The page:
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The Flash – Plastique (Review)

So, I’m considering reviewing this season of The Flash, because the pilot looks interesting and I’ve always had a soft spot for the Scarlet Speedster. I’m also considering taking a storyline-by-storyline trek through the 1987-2009 Flash on-going series as a companion piece. If you are interested in reading either of these, please let me know in the comments.

Plastique demonstrates that we are still in the early days of The Flash as a television show. We are still working through all the stock elements and trying to figure out what works, while also using fairly stock plot lines to help the show find its feet. Going Rogue was a massive step forwards for the show, but Plastique can’t quite maintain the forward momentum. It feels more like The Fastest Man Alive or Some Things You Can’t Outrun, episodes using a fairly episodic format with generic guest stars and familiar plots to help get things moving.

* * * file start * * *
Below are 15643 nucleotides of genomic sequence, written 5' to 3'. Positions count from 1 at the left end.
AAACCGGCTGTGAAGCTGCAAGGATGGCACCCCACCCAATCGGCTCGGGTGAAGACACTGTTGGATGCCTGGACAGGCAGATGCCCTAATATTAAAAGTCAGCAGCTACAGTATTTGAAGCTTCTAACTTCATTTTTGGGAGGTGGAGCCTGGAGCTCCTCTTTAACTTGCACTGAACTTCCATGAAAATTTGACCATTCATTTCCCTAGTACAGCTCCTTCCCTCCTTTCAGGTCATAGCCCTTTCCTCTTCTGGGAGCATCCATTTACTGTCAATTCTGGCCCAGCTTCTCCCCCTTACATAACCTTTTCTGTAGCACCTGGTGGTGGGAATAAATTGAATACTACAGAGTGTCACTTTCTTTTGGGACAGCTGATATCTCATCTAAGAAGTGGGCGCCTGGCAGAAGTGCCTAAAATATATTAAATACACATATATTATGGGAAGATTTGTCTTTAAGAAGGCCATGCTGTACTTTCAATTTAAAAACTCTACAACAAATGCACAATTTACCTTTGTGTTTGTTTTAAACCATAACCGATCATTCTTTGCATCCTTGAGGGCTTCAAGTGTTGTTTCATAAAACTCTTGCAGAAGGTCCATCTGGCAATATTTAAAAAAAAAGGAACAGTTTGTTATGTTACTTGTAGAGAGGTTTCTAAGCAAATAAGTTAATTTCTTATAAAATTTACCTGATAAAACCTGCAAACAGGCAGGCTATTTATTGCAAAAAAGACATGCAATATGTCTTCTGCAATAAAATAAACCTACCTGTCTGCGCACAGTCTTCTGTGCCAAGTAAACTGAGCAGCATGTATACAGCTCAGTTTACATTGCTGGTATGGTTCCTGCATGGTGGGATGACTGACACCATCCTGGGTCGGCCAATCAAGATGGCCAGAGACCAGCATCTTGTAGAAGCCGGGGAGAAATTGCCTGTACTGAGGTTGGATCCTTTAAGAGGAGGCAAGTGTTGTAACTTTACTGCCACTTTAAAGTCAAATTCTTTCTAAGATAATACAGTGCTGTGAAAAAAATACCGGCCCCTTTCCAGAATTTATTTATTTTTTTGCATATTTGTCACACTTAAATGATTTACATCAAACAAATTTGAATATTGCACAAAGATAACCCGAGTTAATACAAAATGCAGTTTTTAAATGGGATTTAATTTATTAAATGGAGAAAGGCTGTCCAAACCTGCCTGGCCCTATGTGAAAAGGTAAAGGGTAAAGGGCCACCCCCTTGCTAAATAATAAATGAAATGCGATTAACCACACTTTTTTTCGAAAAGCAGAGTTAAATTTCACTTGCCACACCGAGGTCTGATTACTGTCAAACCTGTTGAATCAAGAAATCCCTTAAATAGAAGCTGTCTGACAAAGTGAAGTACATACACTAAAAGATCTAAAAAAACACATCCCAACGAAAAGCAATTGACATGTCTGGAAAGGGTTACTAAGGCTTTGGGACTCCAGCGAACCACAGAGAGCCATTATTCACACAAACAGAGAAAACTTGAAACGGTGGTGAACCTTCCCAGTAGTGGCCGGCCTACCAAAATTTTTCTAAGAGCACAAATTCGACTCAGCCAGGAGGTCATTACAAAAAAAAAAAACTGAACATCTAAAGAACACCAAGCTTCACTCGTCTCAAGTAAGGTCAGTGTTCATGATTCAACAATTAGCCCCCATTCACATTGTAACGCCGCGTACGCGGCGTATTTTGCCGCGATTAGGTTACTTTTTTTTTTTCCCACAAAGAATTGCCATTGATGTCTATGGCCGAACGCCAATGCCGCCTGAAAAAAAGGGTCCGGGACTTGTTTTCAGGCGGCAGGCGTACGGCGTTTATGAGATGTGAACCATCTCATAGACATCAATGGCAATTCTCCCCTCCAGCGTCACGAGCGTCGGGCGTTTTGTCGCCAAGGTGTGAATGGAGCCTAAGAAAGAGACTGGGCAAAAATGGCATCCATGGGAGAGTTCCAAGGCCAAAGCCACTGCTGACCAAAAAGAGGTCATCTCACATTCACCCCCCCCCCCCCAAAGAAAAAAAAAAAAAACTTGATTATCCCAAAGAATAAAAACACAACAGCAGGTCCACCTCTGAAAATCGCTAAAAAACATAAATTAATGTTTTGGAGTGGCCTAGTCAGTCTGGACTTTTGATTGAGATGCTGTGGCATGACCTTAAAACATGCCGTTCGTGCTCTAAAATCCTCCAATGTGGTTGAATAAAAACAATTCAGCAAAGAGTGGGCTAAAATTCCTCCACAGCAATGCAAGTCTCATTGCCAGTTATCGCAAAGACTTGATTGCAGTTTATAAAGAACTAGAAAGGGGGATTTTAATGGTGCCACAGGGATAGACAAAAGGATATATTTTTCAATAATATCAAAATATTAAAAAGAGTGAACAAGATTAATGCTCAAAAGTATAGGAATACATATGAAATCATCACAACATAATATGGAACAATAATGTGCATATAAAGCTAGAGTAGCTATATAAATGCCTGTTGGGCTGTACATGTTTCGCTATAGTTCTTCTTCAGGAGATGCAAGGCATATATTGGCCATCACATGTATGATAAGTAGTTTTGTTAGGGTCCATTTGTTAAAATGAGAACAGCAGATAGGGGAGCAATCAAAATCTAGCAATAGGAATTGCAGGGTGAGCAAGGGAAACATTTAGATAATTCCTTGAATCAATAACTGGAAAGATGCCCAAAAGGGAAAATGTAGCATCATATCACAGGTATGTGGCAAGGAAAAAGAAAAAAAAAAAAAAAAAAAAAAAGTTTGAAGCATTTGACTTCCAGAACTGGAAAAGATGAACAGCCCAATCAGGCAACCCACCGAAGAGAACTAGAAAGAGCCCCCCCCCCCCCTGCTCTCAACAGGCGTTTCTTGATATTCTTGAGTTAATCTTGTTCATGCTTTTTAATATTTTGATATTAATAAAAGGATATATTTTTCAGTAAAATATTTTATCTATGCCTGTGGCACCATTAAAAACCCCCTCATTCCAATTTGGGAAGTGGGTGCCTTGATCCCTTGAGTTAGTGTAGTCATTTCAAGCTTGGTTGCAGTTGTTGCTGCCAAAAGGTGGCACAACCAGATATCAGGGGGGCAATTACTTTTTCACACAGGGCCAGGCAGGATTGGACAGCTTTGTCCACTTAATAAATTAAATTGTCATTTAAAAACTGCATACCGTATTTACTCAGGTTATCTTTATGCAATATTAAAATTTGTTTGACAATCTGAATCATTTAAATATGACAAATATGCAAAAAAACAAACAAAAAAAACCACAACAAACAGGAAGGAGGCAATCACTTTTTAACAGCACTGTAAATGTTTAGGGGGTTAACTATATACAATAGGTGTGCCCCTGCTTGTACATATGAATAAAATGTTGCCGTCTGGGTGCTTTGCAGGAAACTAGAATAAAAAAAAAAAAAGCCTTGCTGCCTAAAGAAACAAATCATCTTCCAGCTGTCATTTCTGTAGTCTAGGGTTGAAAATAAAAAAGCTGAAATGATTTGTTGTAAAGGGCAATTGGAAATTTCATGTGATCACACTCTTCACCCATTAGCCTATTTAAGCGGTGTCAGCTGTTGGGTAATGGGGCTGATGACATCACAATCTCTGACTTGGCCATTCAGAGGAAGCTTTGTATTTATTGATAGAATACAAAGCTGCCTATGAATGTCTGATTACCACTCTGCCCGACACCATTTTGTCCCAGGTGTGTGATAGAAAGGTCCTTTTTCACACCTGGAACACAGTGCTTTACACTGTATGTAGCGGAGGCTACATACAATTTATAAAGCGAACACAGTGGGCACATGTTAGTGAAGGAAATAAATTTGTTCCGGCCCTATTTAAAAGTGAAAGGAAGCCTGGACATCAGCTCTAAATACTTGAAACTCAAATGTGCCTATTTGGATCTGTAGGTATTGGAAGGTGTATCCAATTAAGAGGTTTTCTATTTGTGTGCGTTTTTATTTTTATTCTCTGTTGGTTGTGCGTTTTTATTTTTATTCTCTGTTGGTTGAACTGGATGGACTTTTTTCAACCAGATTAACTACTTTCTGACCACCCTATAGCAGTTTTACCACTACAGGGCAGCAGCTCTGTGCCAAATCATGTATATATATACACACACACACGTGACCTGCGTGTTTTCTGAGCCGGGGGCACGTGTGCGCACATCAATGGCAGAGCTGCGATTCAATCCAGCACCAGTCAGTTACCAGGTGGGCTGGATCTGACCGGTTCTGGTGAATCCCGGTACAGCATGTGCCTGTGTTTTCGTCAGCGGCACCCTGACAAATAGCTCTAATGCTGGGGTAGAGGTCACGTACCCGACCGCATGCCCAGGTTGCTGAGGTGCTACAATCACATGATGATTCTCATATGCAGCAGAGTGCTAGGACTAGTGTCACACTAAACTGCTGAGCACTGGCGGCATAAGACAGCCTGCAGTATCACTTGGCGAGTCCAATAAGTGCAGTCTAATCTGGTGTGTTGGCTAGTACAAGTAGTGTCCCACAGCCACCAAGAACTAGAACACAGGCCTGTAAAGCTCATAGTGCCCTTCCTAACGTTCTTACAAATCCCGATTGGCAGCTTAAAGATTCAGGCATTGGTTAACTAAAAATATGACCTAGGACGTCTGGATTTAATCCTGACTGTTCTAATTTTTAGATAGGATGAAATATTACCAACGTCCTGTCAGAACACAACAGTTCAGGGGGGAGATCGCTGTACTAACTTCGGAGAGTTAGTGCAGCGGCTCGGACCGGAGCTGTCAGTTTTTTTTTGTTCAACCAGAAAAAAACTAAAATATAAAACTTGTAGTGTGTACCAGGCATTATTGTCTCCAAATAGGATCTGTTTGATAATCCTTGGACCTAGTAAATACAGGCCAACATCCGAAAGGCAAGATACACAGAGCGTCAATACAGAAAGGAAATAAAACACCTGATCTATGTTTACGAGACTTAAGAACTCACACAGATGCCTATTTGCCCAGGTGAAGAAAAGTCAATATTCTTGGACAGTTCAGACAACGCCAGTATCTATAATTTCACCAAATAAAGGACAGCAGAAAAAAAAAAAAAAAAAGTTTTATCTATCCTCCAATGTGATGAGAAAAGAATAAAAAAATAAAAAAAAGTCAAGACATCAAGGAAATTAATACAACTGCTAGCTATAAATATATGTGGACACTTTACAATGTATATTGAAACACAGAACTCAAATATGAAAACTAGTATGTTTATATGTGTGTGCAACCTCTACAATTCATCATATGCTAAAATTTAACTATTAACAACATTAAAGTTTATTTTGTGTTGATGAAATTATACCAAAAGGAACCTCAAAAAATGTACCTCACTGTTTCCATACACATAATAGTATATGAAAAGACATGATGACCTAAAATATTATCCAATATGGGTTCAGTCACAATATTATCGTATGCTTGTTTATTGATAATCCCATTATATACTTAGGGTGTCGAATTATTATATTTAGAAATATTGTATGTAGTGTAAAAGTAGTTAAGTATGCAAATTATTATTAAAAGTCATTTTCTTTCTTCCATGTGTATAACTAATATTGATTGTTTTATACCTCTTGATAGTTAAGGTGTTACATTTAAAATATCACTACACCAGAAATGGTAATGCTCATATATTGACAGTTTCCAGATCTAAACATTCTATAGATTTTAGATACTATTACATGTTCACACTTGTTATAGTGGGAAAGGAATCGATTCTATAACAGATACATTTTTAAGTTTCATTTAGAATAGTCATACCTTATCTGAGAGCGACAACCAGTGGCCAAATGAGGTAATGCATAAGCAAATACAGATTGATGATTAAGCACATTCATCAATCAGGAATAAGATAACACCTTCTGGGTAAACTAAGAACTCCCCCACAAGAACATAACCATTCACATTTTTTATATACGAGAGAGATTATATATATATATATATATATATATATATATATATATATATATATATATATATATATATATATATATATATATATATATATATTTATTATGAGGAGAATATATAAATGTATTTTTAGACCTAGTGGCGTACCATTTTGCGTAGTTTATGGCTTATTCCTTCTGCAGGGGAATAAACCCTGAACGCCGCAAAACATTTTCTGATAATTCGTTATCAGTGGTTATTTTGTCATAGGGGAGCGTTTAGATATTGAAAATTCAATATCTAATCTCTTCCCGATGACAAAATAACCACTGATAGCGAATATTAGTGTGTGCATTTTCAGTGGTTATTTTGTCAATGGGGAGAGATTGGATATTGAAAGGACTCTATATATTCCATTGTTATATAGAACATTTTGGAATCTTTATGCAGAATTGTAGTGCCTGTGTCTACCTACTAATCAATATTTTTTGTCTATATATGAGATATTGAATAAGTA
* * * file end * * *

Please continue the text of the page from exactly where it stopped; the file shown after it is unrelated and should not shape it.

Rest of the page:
Plastique is a nice demonstration of what works and what doesn’t work about The Flash at this stage in its life-cycle. It is light and bubbly, and more than a little silly. It is very consciously a CW show, to the point where it seems to wryly winking at the audience. It is also endearingly earnest, embracing a lot of its core superhero tropes even as the characters within the narrative remain reluctant to latch on to “the Flash” as a superhero code name. The Flash is a show that is unashamed about its comic book roots; Plastique even teases the appearance of a psychic gorilla.

Boom!

Boom!

However, there are problems. The ensemble is uneven at best. The stand-out performers – whether part of the main cast or simply guest stars – skew older. The younger actors tend to be a bit more hit-and-miss. It is more exciting to watch actors like Jesse Martin, Clancy Brown and Tom Cavanagh interact than to spend any time with Kelly Frye or Carlos Valdes. While a lot of that is down to the quality of the casting, the writing is also to blame. The Flash is at its best when it seems to treat characters as adults, rather than young people doing young people stuff.

Plastique is a solid enough episode, but it is one that demonstrates where the strengths and weakness of the show lie. The Flash needs to start compensating and adjusting for that.

A flash of inspiration...

A flash of inspiration…

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